Ecological consequences of angiosperm genome size and macronutrient availability
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Genome size (GS) is a fundamental trait influencing cellular, developmental and ecological parameters, and varies c. 2400- fold in angiosperms. This astonishing range has the potential to influence a plant’s nutrient demands, since nucleic acids are amongst the most phosphate and nitrogen demanding cellular biomolecules, and hence its ability to grow and compete in environments where macronutrients are limited. Angiosperm GS are strongly skewed towards small genomes, despite the prevalence of polyploidy in the ancestry of most if not all angiosperm lineages. This thesis examines the hypothesis that large genome sizes are costly to build and maintain and that angiosperm species with large GS are constrained by nitrogen and phosphate limitation. It untangles the interactions between GS, polyploidy and competition in plant communities, and examines how herbivory and GS play a role in plant productivity, measured as above-ground biomass. The hypothesis that large GS are costly was approached by analysing: 1) plant communities growing under different macronutrient conditions at the Park Grass Experiment (Rothamsted, UK); 2) plant communities under different conditions of macronutrient limitation and insect, mollusc, and rabbit herbivory at Nash’s Field in Silwood Park (UK); and, 3) Ellenberg’s indicator values which represent the realised niche of a species in terms light, water, and soil fertility. Support for the hypothesis was found in all experiments. The range of analyses show that angiosperm plants with large genomes (e.g. 1C-value > 5 pg) are indeed under greater macronutrient limitation in comparison to plants with small genomes, and that it is polyploid plants with large GS which are the most competitive when macronutrient resources are plentiful. In terms of herbivory, the key finding is a highly significant negative association between GS and rabbit herbivory. A species’ realised niche for soil fertility was found to show a positive association with its GS. Overall the thesis shows that angiosperm GS plays a central role in plant community composition and responses to macronutrient conditions, and potentially on higher ecosystem processes through associations at different trophic levels.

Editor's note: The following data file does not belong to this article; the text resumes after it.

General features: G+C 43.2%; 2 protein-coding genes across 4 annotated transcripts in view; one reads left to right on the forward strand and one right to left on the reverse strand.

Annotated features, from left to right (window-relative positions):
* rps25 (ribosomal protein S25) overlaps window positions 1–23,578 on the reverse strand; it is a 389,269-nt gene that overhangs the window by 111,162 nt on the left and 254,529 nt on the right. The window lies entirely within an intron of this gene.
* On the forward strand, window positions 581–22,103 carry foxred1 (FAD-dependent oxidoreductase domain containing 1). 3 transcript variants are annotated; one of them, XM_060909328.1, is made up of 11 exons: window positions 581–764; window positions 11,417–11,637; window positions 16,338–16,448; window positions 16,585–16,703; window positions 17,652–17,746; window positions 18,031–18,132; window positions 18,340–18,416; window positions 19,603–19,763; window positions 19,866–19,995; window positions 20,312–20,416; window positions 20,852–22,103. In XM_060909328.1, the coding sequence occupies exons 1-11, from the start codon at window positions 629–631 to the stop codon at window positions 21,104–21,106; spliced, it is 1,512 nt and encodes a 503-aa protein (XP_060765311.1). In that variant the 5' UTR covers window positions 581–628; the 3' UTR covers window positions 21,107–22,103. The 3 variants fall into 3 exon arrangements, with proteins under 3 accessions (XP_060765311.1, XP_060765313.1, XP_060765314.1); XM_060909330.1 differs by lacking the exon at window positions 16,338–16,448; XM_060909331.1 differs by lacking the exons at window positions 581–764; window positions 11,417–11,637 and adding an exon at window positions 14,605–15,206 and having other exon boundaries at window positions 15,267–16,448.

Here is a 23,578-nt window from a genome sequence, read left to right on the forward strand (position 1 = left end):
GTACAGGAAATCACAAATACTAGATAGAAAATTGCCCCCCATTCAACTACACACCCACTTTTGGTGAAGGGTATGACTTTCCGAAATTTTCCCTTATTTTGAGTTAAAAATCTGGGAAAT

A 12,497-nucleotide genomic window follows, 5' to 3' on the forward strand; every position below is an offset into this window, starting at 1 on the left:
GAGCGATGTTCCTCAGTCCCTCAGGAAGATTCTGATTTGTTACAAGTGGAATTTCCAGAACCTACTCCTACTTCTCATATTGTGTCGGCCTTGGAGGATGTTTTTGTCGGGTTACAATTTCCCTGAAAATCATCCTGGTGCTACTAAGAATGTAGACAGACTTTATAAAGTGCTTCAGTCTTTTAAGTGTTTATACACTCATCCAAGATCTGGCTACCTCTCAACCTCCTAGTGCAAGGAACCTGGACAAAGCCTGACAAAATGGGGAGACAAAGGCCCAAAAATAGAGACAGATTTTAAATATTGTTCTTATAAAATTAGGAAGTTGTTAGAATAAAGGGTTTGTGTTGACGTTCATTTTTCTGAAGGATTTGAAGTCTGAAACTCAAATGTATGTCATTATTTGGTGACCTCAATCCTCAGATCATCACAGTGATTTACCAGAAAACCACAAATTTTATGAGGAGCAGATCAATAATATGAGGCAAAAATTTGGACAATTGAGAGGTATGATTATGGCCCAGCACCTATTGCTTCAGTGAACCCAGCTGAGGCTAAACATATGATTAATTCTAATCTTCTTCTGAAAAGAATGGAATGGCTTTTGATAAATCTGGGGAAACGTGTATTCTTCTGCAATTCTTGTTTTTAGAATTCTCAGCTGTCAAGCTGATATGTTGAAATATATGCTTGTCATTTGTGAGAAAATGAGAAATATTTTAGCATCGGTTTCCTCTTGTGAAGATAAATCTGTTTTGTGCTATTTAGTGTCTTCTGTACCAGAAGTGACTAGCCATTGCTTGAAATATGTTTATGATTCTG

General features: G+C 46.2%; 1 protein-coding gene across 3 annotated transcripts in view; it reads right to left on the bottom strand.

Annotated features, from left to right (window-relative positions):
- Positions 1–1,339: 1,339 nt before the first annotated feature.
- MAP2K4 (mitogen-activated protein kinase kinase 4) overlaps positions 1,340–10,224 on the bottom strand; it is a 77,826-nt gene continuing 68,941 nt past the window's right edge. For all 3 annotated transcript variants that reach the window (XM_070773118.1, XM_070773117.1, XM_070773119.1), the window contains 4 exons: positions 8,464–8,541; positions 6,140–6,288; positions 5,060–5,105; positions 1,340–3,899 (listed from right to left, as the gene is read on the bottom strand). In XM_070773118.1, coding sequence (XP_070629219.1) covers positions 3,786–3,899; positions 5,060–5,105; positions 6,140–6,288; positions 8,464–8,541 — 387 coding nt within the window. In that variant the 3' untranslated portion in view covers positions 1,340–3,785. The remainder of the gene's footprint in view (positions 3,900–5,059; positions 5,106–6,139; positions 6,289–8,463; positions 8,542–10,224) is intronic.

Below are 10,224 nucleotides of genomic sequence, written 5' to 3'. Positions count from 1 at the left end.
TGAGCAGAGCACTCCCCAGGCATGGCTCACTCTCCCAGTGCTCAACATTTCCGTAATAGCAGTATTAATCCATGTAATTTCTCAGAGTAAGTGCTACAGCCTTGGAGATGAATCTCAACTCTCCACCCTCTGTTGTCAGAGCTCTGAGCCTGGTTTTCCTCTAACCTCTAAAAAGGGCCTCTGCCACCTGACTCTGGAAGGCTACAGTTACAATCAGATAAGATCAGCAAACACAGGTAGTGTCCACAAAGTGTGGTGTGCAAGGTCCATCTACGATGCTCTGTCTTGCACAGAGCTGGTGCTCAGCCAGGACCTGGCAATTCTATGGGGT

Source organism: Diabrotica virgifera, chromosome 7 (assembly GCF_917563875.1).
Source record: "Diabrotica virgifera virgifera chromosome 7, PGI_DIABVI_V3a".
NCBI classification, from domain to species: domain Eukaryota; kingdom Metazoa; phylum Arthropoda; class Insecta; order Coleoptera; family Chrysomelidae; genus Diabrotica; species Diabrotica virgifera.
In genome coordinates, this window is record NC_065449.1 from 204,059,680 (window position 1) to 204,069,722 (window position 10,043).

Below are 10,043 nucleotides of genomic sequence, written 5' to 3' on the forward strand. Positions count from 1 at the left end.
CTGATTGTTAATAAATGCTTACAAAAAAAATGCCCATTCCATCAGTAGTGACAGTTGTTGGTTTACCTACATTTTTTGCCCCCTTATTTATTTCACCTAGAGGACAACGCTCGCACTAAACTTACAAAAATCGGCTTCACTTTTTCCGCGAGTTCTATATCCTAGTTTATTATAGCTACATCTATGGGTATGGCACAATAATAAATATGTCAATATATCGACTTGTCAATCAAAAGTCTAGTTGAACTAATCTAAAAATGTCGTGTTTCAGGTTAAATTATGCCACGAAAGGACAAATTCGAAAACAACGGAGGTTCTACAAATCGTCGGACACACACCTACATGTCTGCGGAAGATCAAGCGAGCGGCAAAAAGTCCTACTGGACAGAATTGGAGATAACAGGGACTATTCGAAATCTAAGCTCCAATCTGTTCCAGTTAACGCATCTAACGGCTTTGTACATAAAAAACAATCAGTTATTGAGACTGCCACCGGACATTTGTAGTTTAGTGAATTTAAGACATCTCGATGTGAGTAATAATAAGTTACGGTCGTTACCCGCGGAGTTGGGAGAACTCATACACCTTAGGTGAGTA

AuthorsGuignard, Maite Stephanie
- Theses